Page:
Germán Zubía

Podcast Interview

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BFP: What do you do?

GZ: I am a co-founder and CEO of LAB Open Innovation. The LAB is an independent organization based in Mexico launched in September 2012 with the aim to transform ideas into sustainable actions for social impact by creating a bridging space that promotes effective collaboration across multi-stakeholders. That is to say private sector, government, public institutions, social entrepreneurs, academia as well as civil society. All of this with the aim of maximizing social impact and connecting key problems with innovative solutions.

In addition, I recently joined GDP Global, a strategic consultancy firm based in London that operate at national, city and regional level, in more than 70 countries and which is focus on providing strategic consulting services for economic promotion organisations in the area of foreign direct investment (FDI) and promoting other economic development projects.

BFP: What is the best part about your job?

GZ: I sincerely consider that one of the most gratifying things for a person is working on something that they are really passionate about. For me, finding a way to make a difference has always been the reason that gets me up in the morning and this is the best part of what I do. I enjoy the opportunity to talk to people and exchange knowledge and ideas in order to collaborate and solve together complex challenges. Sometimes we think that everything happening around the world are isolated issues that are not connected directly with us but history has been showing us time to time that links are everywhere and that now more than ever it is compulsory to get involved in solving development challenges. It is crucial to promote and enhance civil society’s involvement, to incorporate private sector expertise and resources and do investment in building capacity in order to achieve sustainable solutions. Supporting the creation of networks, sharing of knowledge and inspiring people to work together will definitely help to unleash the potential of collaboration and reach transformational solutions.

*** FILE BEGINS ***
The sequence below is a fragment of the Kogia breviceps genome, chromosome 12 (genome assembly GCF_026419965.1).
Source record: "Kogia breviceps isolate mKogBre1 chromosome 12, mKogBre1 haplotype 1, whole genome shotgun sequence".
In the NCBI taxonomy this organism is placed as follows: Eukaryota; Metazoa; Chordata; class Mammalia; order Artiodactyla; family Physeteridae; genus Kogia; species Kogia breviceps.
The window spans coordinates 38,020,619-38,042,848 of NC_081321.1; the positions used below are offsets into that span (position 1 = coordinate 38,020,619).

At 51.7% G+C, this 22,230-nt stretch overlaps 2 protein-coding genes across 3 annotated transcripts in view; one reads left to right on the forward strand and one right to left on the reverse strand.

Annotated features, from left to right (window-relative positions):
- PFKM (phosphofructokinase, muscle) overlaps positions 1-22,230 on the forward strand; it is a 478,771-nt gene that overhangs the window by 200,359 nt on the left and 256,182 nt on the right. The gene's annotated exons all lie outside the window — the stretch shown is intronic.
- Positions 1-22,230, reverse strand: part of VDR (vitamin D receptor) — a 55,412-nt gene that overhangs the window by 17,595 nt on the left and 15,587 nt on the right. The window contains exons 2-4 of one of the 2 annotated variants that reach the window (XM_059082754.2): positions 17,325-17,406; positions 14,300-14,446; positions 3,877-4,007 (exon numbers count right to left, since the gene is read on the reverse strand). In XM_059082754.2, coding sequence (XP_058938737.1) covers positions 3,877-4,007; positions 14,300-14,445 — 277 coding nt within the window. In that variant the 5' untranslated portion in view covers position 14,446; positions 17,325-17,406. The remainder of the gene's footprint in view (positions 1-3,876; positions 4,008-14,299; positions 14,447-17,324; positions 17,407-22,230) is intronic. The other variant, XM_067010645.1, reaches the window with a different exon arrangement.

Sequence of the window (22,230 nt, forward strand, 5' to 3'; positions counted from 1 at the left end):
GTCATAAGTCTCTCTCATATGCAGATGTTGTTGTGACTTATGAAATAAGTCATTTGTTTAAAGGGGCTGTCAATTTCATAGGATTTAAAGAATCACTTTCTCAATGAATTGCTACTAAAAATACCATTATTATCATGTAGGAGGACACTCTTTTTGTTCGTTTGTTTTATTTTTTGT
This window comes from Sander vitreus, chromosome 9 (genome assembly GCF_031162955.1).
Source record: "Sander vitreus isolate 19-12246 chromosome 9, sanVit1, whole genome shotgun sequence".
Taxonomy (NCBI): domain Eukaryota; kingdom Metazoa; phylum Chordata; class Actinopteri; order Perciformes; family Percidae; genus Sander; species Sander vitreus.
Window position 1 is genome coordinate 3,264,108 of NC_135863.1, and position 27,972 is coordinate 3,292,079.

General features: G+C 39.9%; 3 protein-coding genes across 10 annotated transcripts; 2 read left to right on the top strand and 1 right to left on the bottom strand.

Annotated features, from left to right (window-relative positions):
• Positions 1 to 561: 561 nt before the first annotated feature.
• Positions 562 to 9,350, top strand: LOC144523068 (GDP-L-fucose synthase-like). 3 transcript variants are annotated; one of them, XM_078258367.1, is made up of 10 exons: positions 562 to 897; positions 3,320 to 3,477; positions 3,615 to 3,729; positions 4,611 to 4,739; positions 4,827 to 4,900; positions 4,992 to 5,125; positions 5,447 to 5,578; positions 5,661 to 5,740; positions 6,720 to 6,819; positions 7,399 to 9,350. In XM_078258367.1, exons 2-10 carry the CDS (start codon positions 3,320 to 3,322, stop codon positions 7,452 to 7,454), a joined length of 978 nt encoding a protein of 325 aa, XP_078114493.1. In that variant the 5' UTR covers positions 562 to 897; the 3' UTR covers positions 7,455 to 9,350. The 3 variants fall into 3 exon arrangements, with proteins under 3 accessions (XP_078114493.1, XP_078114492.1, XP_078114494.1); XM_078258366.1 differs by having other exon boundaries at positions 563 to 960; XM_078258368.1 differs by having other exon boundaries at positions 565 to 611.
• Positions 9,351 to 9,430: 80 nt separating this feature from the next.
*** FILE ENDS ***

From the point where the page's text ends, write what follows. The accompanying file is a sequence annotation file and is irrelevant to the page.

BFP: What have been your greatest challenges?

GZ: By far, one of the biggest challenges has been trying to develop local empowerment and spread the word about the benefits of collaboration and its impacts for sustainability. There is a pre-conceived idea about social and business as two antonyms or separated worlds, which constrains collaboration. However, little by little there are more successful cases showing that social business is a matter of fact and is possible to be profitable while facing local communities’ challenges as well as helping communities without being merely a charity and requiring a permanent fundraising strategy.

Currently in Latin America, social entrepreneurship and innovation are critical opportunity areas which in some regions are linked to the lack of resources but mainly to weakened institutions and lack of involvement. The main challenge is to get people to collaborate across different sectors and generate innovative solutions.

BFP: How have you overcome these challenges? / What advice, would you give to others?

GZ: The focus needs to be on strengthening networks, investing on capacity building and creating social businesses, which should be profitable but with a tangible social impact, not just about philanthropic efforts. My advice would be to engage the most and best-qualified stakeholders as partners as possible, which for me is essential to success. But it is very important to provide accountability at any stage to avoid corrupt practices or any kind of misconception.

BFP: If someone wants to do what you do, where should they start?

GZ: Having real world experience can be very useful although I think having in mind what you expect in life is more important. There’re going to be challenges the entire path and at the same time, the knowledge acquisition never ends. What is important is being dynamic, adaptable and believing in who you are and what have you dreamt about and never forgetting the inherent responsibilities of social consciousness.

BFP: Finally, what do you hope to get out of being part of the BFP community?

GZ: Without any doubt meeting people who are passionate about how the power of business can be aligned with development objectives. I very much look forward to exchange different experiences, receive the communities’ feedback and share fresh ideas from different perspectives. I am sure that being able to work jointly and having constant interaction will definitely help to achieve better development results.

Editor’s Note:

Thank you to Germán Zubía for taking the time to do this interview.

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